More also needs to be done to conceptualise non-default loss scenarios[11], reliable tools for absorbing the associated losses, and the roles and responsibilities of the various stakeholders. There are far fewer prefunded resources available for non-default losses than for default losses, so the risk of entering into CCP recovery or resolution for non-default related reasons may be higher than for default-related reasons. It is therefore critical to make progress in this area. In this context, we also need to reflect on how to ensure a fair loss allocation. While our choice can be guided by the basic premise that those taking the decisions should also be responsible for any losses, it is not always clear where we should draw this line. For example, the general principle that operational losses should be borne by CCPs may not hold in the case of contagion risks emanating from a clearing member that has suffered a cyberattack. In addition, given the small amount of CCP capital, it is uncertain whether comprehensive loss absorption could be ensured in all circumstances. Recourse to insurance or voluntary capital injections from parent companies may not be sufficient to ensure a reliable, timely and comprehensive response.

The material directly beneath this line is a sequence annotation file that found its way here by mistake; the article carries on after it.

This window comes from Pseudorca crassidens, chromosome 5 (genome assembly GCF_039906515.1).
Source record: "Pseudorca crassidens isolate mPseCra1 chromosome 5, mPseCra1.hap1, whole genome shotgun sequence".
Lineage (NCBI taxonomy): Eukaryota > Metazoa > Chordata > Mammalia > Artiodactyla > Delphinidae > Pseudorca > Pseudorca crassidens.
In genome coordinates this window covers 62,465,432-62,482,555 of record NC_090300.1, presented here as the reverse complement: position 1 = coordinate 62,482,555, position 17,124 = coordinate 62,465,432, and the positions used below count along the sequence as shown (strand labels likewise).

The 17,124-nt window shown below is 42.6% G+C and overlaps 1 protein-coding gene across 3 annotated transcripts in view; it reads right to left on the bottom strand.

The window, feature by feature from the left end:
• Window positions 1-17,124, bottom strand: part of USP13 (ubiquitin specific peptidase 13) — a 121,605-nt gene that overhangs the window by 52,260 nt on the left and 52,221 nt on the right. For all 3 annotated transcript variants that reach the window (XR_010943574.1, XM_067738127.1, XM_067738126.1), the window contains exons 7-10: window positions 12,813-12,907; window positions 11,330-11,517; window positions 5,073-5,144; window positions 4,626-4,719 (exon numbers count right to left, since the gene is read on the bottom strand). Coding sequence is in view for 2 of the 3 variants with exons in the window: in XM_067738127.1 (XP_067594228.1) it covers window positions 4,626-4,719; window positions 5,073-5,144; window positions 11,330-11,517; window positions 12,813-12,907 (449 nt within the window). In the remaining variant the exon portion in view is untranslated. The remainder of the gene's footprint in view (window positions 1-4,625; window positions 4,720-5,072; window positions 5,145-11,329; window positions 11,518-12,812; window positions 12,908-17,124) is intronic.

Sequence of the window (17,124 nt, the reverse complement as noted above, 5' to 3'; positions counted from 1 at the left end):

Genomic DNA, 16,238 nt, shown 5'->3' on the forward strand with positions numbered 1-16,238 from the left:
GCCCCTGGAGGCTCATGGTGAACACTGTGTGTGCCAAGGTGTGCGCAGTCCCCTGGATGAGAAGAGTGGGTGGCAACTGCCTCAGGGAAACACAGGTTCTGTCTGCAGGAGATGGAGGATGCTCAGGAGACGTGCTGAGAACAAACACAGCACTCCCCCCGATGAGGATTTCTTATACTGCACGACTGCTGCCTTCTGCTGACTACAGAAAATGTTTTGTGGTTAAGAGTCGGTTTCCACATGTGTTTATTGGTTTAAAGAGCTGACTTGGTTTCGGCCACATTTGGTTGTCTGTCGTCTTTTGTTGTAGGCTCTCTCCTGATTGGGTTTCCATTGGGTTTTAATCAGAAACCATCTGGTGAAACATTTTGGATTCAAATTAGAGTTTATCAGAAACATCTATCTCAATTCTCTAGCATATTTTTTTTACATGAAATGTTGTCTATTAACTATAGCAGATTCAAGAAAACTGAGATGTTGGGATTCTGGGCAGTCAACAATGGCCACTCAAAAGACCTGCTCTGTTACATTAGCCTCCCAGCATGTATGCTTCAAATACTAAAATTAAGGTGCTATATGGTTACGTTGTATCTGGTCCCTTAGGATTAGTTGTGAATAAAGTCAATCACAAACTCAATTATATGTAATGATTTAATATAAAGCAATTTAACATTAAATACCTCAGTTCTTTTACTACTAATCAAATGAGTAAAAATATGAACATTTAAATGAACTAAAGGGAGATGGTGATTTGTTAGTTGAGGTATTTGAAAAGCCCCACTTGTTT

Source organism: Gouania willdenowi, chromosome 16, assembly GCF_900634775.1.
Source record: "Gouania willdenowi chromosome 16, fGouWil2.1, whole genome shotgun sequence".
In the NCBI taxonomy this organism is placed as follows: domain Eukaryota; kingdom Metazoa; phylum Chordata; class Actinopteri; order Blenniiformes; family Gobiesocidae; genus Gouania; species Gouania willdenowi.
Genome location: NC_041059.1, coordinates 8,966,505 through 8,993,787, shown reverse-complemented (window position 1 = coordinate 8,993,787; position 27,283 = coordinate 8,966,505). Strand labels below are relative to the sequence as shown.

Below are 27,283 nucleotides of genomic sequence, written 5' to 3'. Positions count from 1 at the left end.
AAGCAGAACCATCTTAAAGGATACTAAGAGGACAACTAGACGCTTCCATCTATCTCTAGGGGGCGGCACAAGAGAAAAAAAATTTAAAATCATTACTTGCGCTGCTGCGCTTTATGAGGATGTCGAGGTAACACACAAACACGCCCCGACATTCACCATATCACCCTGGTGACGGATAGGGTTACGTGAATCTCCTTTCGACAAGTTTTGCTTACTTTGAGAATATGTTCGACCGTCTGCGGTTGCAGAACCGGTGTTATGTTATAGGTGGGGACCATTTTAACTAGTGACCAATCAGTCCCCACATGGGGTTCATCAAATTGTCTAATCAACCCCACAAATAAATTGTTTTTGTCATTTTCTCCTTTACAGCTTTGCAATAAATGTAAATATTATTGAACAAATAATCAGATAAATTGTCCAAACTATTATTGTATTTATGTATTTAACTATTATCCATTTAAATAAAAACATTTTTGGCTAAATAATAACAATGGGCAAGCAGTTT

In the area of client clearing, we currently see very diverse arrangements for sharing information and involving CCPs in the relationships between clearing members and clients. This may result in uncertainties regarding CCPs’ ability to port client positions of a defaulting member in a timely manner, particularly as some clients hold very large directional positions. Given the growth of client clearing and the increased degree of client clearing concentration in a few major clearing members, this may expose the financial system to unacceptable risks.

Joining forces to enhance coordination on risks in central clearing

In order to address the problems I have just mentioned, action is necessary in various areas.

We need to improve the institutional setting for information sharing and coordination among CCPs, banks and public authorities. Progress in this direction would be important in both reducing knowledge gaps and identifying possible solutions reflecting the various stakeholders’ concerns. We need both public and private sector engagement to address the collective action problems that we face.